You adore prosciutto di Parma. You’ve tasted jamón Iberico.  But have you heard of French jambon de Bayonne? It makes up the third star in the trinity of exquisite single-origin dry-cured hams from Europe.

Christine Chesanek, owner of Fromage Fine Foods in Old Saybrook, Connecticut brought some into her shop for me.  (She sliced the ham for the plate of jambon de bayonne pictured here into translucent pieces.) It’s is made by Delpeyrat, which has been fabricating the ham since 1890.

A slice of Jambon de Bayonne

Jambon de Bayonne comes from the Adour River Valley in southwestern France near the port town of its name.  It’s reputation stretches back centuries. (The father of the giant Gargantua in Francois Rabelais’ 1534 satiric novel kept a good store of jambon de Bayonne on hand.) The artisanal fabrication methods require pork from hogs raised in the region, salt from Salies de Béarn and a long cool salting period. Because the ham is coated with a paste made from lard and flour, it dries slowly and gently.  This unique production step brings out unique flavors without desiccating the pork.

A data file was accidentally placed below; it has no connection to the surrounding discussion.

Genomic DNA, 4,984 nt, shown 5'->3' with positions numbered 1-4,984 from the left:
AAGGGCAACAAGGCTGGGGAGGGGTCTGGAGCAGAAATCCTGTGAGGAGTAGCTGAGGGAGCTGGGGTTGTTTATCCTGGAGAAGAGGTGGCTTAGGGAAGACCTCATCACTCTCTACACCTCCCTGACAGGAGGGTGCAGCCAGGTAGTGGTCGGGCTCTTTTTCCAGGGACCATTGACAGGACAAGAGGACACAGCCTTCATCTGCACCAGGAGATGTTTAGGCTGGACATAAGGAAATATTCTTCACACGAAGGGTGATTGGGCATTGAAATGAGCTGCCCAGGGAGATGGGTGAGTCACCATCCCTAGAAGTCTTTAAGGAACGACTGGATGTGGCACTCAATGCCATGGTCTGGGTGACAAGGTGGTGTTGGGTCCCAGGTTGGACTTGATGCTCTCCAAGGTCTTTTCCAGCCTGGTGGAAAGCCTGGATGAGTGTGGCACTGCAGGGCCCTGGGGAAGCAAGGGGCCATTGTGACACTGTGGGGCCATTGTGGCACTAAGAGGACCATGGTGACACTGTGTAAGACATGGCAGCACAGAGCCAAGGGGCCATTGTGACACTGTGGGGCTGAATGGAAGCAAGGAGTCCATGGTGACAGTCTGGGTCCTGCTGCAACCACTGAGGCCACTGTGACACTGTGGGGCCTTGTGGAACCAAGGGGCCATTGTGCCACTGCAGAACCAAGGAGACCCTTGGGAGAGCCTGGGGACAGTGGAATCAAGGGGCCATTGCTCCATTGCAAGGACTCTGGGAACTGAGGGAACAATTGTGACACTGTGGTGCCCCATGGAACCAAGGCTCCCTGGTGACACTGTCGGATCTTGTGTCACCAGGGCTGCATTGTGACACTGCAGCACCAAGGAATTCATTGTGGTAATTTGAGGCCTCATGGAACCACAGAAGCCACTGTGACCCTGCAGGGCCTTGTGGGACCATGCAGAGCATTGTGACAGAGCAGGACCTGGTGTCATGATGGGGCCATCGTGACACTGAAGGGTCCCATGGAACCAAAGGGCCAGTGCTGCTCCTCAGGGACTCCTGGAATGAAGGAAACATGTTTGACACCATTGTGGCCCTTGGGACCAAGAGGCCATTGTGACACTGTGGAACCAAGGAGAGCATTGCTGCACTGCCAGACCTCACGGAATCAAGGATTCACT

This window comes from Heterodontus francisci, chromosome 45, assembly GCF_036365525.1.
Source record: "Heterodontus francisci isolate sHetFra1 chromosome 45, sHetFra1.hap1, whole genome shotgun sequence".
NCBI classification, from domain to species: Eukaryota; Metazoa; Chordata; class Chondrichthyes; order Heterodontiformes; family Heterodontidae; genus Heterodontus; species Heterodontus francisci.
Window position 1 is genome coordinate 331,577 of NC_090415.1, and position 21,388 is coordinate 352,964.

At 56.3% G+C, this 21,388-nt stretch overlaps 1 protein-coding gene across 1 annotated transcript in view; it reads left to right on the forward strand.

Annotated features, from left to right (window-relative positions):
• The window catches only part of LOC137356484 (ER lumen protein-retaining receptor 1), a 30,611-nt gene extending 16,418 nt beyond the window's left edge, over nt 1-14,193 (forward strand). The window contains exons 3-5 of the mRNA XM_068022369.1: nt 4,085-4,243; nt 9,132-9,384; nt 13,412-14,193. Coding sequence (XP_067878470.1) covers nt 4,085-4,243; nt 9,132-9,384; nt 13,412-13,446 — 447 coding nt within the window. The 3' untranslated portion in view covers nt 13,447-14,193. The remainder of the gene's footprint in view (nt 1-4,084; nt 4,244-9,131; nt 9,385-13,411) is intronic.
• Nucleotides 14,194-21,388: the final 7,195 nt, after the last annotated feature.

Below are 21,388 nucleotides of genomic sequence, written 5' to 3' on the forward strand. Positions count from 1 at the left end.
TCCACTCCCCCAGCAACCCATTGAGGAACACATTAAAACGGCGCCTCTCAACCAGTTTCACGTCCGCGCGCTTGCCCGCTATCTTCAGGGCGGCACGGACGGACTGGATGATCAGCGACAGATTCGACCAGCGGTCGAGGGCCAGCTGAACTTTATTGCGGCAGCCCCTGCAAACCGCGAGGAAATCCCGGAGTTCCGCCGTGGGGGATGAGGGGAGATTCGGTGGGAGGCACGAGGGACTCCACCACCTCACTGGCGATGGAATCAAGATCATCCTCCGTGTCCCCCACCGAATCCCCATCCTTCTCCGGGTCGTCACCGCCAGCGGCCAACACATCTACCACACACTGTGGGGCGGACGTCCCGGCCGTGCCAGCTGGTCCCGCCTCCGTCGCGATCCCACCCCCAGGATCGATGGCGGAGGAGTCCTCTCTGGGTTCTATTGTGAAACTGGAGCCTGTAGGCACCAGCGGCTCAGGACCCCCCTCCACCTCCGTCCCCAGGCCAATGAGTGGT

Although I first tasted this ham decades ago, it’s only since 2015 that the import of jambon de Bayonne into the U.S. has been permitted.  The association of producers of this ham is trying to raise awareness of its artisanal products hence my interest.

Plate of jambone de Bayonne Green Almonds

Jambon de bayonne is slightly drier than prosciutto di Parma and gently salty. It has a rich, earthy taste that lingers on the palate.  I detect smoky and peppery notes too. I plated it with shaved slices of fresh green almonds.  Crisp and mildly acidic, the green almonds complement the ham without overpowering it. Serve it with aperitifs such a glass of dry rose or sparkling cider.  For the adventuresome, here are some more authentic spirits to serve with the ham.